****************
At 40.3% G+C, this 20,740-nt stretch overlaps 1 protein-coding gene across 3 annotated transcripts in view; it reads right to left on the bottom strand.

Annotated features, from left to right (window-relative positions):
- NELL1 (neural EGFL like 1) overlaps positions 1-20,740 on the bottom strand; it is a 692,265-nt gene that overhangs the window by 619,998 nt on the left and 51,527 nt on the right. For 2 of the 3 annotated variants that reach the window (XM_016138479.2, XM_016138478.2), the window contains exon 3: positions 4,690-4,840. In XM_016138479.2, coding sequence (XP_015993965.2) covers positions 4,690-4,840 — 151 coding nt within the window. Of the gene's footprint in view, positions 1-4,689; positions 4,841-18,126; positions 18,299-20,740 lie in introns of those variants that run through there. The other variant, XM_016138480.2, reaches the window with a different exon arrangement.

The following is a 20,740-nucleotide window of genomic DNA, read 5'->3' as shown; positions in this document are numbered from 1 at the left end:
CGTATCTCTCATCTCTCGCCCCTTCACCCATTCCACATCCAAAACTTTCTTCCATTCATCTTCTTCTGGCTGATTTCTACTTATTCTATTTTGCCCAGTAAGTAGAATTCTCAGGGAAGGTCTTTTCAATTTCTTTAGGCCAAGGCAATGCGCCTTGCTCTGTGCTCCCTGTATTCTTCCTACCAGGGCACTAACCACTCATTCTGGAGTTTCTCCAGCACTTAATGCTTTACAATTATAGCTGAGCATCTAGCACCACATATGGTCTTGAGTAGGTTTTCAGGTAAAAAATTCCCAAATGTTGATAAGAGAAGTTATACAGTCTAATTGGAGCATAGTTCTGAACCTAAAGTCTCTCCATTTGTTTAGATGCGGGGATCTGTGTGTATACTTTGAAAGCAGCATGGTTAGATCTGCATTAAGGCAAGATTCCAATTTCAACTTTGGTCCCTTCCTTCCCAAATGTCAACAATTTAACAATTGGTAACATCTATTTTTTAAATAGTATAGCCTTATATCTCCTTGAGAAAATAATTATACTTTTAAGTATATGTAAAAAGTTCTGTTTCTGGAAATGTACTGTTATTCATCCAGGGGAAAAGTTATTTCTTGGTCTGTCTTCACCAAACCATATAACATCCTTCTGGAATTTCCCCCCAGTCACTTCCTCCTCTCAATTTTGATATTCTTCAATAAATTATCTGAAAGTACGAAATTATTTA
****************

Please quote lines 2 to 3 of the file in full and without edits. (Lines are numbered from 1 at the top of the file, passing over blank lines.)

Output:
Annotated features, from left to right (window-relative positions):
- NELL1 (neural EGFL like 1) overlaps positions 1-20,740 on the bottom strand; it is a 692,265-nt gene that overhangs the window by 619,998 nt on the left and 51,527 nt on the right. For 2 of the 3 annotated variants that reach the window (XM_016138479.2, XM_016138478.2), the window contains exon 3: positions 4,690-4,840. In XM_016138479.2, coding sequence (XP_015993965.2) covers positions 4,690-4,840 — 151 coding nt within the window. Of the gene's footprint in view, positions 1-4,689; positions 4,841-18,126; positions 18,299-20,740 lie in introns of those variants that run through there. The other variant, XM_016138480.2, reaches the window with a different exon arrangement.